Most people are tolerant and don’t mind a follow-up message or two, but bombarding prospects with generic messages or offers is an abuse of trust. When information is no longer wanted, then it’s you that pays the price. Ninjas micro-manage activity on a daily basis, we temper frequency and timeliness, we don’t take advantage of peoples social engagement.
There’s an unwritten code to LinkedIn netiquette that you don’t breech, your first message is always an invitation, the acceptance of which is a gift to you that you need to reciprocate, not manipulate.
All our messaging is thoughtful and targeted, we always sanity check with this simple question, “who does this serve.” It’s in all our interests to get to know your target audience because you pay for there attention and time with your own money.
When a prospect has pressed Accept in the first instance it’s because of trust and perceived competence. This creates an opportunity to leverage mutual value, professional to professional. If the targeting and messaging is off or irrelevant, then we have abused this trust and the value added is quickly subtracted beyond rescue.
Control the “off” Button
We don’t force prospects to jump through hoops to disengage. Rarely do we get push back or a firm no thanks but it doesn’t happen, and it’s always unnerving. Some people want to be social private, we respect privacy and always retract with personal apology.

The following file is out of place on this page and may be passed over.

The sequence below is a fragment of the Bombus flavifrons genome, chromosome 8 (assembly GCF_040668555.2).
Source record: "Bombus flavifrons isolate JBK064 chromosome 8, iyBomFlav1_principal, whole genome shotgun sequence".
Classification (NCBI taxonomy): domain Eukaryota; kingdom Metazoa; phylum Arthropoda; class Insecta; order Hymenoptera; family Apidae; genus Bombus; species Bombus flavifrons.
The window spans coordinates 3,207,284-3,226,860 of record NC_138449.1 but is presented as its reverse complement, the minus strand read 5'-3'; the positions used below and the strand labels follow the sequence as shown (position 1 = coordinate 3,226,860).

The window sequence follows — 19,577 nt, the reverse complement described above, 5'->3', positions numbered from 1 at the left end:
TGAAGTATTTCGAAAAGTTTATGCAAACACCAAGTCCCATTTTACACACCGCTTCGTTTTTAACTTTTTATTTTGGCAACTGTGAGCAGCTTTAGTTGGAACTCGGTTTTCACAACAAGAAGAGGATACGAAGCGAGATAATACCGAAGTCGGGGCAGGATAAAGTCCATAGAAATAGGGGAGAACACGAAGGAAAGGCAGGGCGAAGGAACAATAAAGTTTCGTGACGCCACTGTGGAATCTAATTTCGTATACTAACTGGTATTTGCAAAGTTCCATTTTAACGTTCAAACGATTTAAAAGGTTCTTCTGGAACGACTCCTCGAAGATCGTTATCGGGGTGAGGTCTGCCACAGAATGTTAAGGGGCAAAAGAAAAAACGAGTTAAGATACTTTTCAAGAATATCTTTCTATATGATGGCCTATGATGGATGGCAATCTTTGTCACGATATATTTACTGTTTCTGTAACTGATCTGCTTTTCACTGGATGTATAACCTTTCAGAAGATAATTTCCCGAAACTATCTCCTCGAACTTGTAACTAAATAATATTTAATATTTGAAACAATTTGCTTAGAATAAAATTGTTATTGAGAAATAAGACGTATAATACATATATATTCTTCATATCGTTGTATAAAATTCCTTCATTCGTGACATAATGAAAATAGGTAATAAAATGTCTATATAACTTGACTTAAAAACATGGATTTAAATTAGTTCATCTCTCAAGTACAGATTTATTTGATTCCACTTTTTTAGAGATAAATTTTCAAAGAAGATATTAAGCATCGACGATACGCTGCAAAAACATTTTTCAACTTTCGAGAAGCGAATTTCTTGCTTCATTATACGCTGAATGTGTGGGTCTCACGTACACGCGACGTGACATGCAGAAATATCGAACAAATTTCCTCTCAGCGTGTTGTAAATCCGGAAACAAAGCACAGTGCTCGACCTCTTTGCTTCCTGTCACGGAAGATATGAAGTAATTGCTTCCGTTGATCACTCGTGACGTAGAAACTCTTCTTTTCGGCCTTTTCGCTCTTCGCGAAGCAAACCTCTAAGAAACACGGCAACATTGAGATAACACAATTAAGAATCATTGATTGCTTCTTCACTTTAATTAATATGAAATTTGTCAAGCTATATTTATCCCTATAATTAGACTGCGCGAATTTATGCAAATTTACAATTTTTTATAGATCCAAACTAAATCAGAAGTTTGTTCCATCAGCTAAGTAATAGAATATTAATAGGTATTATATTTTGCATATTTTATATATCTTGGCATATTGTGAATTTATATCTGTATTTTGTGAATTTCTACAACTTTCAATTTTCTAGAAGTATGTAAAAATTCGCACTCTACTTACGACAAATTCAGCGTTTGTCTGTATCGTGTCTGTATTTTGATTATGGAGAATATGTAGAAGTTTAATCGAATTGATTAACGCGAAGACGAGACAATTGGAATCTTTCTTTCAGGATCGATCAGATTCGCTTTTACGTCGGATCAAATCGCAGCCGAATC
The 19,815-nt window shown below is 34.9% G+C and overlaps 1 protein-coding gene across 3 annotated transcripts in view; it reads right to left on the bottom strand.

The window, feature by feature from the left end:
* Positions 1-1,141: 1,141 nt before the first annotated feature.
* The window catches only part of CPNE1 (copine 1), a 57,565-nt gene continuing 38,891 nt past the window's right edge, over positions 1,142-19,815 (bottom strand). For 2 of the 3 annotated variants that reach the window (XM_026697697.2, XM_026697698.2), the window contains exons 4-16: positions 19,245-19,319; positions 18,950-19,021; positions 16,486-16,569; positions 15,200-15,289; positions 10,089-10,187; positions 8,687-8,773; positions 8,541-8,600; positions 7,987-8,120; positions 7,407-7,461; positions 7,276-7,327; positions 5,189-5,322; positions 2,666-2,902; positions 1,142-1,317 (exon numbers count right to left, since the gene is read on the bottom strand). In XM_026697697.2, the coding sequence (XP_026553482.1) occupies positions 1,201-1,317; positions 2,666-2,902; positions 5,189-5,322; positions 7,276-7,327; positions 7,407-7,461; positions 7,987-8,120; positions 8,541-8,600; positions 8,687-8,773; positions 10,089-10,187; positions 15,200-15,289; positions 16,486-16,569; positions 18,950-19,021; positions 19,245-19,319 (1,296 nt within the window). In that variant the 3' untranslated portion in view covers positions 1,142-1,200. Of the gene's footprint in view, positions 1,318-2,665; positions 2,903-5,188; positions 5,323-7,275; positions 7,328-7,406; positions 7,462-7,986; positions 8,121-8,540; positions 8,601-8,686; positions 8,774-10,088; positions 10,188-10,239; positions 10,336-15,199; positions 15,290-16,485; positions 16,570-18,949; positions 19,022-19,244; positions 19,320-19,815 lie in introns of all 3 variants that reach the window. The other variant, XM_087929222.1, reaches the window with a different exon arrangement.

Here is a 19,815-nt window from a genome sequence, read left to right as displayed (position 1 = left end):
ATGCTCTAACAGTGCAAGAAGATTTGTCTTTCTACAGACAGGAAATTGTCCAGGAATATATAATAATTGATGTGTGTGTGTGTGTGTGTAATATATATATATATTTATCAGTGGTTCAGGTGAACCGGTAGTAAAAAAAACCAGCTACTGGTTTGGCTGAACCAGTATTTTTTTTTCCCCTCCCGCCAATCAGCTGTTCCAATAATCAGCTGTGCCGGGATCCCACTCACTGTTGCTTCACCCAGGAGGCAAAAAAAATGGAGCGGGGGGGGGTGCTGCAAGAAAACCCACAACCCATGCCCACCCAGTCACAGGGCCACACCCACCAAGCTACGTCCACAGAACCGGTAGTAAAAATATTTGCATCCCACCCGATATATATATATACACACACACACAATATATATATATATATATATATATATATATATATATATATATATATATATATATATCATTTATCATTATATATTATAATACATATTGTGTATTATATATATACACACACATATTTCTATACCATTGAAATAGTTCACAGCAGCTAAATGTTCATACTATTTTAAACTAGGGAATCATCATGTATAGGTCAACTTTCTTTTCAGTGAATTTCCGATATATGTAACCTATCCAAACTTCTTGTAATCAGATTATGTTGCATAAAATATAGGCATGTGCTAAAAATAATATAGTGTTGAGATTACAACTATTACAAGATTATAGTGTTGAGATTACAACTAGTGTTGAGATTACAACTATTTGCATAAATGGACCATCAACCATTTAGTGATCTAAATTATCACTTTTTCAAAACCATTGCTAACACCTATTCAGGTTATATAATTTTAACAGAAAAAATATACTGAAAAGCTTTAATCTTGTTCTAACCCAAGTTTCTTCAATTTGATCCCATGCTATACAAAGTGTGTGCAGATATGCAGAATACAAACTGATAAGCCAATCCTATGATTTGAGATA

If you want a prospect as a customer you have to show them respect. The number of ways we can communicate, and the reach of those communications, has vastly outstripped the social norms we have to regulate our interactions and be respectful.
Our experience dictates that all targeted messaging needs to be robustly tested, social media accessibility makes it easy for the Sales Preventers & Algorithm Manipulators to promote themselves at the expense of all concerned, giving service providers a bad name and consumers a bad experience.
All the the values outlined above serve as the standard by which IN Business Ninjas measure our actions and justify our activity. These values facilitate best practice when transacting business to business marketing on LinkedIn and associated activity with all involved. The good news is Ninjas know the difference, we practise what we preach and don’t breech, put simply we don’t SPAM.